Jennifer Fitzgerald says her decision to work with people with disabilities came from a single life-altering moment. As a young mother, she was working part-time as a physiotherapist and had begun assisting a patient in her early thirties who was being cared for by her recently widowed mother.
Jennifer’s job was to assist in developing and maintaining the woman’s mobility both in and out of a wheelchair. One day, while helping her perform exercises on a mat, her “expressive face” caught Jennifer’s attention.“She was watching me intently and I could hear her breathing getting faster and her lips pursing,” Jennifer says. “I knew that she understood everything that was going on around her and that she desperately wanted to say something.”
As a tense silence overtook the room, Jennifer quickly sought assistance from a speech pathologist to help the woman say what she wanted to say. “For this woman, it was the first time in more than 30 years that she had the chance to talk to somebody who wasn’t her mum or dad.
It’s hard to imagine having never really been heard for most of your life, and I found out that she was so incredibly intelligent and articulate. That moment was unforgettable for me.”
From then on, Jennifer knew she wanted to use her skills and experience to help people with disabilities. She now has more than three decades of expertise in the health and human services industry and is currently the CEO of Scope, a Victoria-based disability service provider that campaigns to challenge the stigma surrounding disabilities.
“I knew early in my career that I have one life to live and one chance to make a difference and that I was going to seize the chance to truly make a difference. When I began working with people with disabilities, I aspired to lead an organisation like Scope. Today, I am completely focused on enabling every person we support to live as an empowered and equal citizen. I see the person, not the disability.”
Jennifer says she owes those lofty professional aspirations to the female role models in her life growing up and speaks fondly of her family’s influence on her.
“My grandmother was one of the first women to attend the University of Melbourne and to qualify as a teacher, while my mother was a school librarian and teacher who went back to work after child rearing. Both situations were rather unusual in those days and rather controversial in the country towns they lived in. They were both doing something that society had decided they weren’t meant to do.”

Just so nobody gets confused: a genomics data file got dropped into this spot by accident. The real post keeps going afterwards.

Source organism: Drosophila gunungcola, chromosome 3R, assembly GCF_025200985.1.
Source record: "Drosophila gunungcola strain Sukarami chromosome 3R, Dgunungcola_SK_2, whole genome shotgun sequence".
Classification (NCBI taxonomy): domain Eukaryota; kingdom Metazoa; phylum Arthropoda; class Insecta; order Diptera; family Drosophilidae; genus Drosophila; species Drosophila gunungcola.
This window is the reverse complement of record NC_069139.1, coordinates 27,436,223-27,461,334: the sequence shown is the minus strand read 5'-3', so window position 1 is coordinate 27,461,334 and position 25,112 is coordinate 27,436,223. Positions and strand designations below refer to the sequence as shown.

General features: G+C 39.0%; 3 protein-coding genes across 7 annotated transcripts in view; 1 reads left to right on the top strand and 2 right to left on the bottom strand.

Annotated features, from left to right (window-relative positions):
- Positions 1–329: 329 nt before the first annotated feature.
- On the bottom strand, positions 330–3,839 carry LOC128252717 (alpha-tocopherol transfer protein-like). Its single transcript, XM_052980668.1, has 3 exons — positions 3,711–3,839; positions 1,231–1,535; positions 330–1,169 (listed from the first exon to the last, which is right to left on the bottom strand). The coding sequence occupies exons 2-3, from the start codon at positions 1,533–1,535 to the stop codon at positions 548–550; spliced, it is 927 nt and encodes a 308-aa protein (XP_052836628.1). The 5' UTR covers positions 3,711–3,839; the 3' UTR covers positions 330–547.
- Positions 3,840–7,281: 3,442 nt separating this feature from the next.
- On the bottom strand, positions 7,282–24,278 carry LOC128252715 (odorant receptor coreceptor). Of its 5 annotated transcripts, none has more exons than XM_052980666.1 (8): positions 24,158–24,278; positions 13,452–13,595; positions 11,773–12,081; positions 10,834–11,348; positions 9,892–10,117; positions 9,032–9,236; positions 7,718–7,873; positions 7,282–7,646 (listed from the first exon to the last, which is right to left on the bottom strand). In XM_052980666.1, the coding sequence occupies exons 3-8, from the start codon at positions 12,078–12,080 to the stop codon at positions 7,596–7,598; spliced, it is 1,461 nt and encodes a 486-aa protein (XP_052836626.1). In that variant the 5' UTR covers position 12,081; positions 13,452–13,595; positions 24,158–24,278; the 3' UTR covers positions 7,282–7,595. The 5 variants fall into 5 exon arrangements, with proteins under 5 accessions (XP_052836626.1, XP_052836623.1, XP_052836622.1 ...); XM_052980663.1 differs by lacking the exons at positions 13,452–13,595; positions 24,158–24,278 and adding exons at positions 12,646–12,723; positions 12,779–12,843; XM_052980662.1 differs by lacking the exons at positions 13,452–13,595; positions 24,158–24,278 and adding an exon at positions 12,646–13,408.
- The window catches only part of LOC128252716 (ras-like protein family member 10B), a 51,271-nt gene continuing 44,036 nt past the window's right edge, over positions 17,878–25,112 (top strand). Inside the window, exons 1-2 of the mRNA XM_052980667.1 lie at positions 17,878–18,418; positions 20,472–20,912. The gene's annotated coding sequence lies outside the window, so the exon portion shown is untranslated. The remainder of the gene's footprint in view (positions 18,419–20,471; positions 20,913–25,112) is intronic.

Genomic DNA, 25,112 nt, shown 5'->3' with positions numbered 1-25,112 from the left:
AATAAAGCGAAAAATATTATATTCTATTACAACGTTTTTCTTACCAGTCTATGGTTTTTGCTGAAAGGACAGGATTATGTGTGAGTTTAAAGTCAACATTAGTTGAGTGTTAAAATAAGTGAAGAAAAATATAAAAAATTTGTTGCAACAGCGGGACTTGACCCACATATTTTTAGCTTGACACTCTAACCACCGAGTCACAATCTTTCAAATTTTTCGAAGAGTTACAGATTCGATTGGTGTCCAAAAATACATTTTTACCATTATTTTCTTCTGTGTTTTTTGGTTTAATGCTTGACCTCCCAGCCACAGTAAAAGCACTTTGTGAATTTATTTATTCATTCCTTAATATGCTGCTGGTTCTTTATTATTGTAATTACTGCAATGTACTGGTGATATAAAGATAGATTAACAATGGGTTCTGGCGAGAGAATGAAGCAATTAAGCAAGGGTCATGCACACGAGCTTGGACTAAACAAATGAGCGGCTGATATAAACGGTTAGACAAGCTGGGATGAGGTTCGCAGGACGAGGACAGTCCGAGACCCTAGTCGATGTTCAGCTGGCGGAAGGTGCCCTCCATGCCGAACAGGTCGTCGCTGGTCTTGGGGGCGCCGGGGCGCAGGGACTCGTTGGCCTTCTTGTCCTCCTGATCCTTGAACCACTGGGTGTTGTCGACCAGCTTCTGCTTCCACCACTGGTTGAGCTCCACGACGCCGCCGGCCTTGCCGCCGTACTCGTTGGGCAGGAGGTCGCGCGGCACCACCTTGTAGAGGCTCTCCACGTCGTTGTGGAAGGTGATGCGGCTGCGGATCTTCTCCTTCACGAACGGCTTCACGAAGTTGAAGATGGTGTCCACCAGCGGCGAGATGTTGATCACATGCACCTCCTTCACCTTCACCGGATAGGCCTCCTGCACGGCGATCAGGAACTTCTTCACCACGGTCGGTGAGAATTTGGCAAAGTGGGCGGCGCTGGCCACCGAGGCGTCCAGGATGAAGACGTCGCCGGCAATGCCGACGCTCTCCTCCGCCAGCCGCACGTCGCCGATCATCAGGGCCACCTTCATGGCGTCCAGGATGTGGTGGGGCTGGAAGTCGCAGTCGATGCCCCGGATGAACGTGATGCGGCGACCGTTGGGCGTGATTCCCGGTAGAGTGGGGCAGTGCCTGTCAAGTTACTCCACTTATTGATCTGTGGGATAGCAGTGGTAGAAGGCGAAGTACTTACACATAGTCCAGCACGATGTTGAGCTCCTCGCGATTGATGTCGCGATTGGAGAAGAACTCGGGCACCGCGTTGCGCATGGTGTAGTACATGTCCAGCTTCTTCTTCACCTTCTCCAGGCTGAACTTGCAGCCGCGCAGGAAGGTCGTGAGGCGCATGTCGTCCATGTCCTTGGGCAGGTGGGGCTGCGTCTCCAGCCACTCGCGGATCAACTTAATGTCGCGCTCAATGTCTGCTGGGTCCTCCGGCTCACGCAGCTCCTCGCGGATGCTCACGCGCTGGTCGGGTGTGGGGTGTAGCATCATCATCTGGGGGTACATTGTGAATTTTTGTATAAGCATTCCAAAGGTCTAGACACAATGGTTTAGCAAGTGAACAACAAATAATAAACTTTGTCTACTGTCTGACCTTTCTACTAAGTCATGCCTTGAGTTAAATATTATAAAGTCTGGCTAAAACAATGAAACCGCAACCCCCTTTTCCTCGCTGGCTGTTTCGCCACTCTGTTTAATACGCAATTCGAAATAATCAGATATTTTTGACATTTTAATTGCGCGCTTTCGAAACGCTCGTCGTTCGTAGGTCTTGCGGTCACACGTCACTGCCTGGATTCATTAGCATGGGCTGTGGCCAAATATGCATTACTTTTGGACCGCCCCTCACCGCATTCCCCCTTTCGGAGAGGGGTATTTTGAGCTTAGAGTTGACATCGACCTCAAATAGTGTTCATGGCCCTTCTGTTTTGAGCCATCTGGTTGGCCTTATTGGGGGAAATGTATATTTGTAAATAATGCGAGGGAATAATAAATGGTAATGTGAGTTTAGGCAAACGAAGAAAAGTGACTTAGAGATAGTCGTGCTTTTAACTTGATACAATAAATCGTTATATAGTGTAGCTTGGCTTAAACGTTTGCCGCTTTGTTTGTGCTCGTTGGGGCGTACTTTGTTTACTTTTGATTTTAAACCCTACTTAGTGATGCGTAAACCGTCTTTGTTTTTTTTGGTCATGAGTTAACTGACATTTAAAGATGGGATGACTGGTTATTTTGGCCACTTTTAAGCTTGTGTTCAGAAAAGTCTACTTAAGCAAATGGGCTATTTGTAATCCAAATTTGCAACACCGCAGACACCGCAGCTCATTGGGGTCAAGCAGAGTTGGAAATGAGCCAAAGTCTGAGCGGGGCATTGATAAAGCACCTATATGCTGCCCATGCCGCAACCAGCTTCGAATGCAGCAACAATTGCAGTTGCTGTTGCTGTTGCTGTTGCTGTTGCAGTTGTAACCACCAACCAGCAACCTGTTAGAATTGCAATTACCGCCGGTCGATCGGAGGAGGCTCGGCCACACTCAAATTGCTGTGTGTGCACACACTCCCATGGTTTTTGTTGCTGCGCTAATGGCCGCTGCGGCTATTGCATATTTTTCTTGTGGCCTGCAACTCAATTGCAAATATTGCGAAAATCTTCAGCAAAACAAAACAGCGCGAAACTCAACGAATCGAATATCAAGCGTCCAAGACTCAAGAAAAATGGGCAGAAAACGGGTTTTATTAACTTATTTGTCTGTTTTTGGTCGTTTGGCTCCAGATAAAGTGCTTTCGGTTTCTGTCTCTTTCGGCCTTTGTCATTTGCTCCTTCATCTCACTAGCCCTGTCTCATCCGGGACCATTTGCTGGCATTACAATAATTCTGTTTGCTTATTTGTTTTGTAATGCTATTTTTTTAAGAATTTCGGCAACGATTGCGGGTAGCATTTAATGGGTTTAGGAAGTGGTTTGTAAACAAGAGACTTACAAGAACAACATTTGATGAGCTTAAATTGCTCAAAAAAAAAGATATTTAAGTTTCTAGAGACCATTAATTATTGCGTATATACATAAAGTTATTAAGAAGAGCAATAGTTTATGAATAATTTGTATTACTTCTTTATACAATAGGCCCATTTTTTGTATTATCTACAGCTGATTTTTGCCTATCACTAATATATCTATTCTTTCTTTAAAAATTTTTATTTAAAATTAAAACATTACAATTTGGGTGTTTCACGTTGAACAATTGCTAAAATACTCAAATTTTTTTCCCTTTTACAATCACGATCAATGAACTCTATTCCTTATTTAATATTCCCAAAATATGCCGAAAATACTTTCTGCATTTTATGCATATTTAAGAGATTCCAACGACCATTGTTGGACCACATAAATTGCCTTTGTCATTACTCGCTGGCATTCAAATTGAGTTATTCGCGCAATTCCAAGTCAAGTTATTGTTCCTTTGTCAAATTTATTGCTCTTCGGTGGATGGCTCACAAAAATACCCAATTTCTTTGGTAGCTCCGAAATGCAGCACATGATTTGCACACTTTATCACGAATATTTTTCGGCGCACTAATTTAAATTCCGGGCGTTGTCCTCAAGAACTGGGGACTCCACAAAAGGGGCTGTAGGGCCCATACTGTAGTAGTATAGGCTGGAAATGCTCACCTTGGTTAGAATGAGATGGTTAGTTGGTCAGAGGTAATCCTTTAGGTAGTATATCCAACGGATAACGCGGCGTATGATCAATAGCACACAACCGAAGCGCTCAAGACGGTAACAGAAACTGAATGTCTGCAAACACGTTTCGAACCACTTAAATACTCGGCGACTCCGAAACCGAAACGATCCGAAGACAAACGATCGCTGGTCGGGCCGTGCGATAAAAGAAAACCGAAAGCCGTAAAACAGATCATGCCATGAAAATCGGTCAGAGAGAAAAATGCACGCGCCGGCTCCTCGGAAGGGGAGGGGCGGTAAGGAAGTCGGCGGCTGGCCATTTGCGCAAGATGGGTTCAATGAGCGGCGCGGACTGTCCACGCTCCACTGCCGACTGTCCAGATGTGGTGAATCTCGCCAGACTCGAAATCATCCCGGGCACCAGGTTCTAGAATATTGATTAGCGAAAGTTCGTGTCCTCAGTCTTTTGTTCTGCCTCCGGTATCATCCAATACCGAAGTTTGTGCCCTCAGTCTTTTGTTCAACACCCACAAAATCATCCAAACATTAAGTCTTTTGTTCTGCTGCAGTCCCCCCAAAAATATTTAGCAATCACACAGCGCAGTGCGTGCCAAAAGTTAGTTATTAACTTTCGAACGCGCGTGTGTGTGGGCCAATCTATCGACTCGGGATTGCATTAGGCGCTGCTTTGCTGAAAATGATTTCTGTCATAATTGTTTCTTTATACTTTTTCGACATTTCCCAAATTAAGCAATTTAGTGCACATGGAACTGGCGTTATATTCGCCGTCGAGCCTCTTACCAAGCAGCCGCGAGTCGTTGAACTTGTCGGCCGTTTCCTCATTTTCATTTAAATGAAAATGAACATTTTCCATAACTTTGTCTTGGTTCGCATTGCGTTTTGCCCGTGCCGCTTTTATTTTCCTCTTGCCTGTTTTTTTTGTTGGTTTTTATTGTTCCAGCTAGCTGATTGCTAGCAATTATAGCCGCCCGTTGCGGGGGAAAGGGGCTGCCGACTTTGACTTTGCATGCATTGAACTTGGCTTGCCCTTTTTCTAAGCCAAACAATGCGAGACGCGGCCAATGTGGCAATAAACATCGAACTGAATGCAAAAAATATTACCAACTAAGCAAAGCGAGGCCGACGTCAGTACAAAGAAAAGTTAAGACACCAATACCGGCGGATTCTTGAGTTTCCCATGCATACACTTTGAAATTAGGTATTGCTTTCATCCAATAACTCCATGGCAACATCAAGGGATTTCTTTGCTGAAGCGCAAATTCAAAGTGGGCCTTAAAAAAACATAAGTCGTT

It was from her mother and grandmother that Jennifer developed an appetite for challenges and she has spent her time as CEO of Scope confronting the industry’s many hurdles. “I think that aspect of bravery is really important as a leader, because you must always be prepared to challenge yourself.”
“Bravery is really important as a leader, because you must always be prepared to challenge yourself.”
In recent years, the greatest challenge for Scope has been the introduction of the National Disability Insurance Scheme, which Jennifer credits as a milestone in helping recognise the rights and choices of Australians with disabilities.
Although initial trials in Victoria proved a struggle, the program allowed Scope to redesign services and introduce client management systems, which have directly led to improvements in the number of people that Scope services, as well as ensuring stability for the organisation at large.
Success has been marked; in 2018, Scope was selected to undertake the delivery of 40% of the Victorian Government’s specialist disability accommodation and short-term accommodation services. The transfer of government services brings an additional 1,600 Australians with disability to Scope and triples the organisation’s revenue.
It’s a degree of success that Jennifer attributes to great levels of productivity, customer-driven services, and responsiveness to market demand, as well as standout partnerships with the likes of Lumary (formerly Enrite Care) and Harbour IT. That’s important for Jennifer, as one in five Australians are diagnosed with some form of disability.
Jennifer stresses that Scope’s “balance of head and heart” will help the business to innovate and become more efficient while delivering services to those who are most in need well into the future. “Scope is unique in that it came together because of community activism, when families not only wanted but needed to build a better future for their sons and daughters.
“I’ve spoken to a number of families who have been with us for many years now and they agree that we remain true to the mission of supporting more than 6,000 Victorians with disabilities to live as empowered and equal citizens.”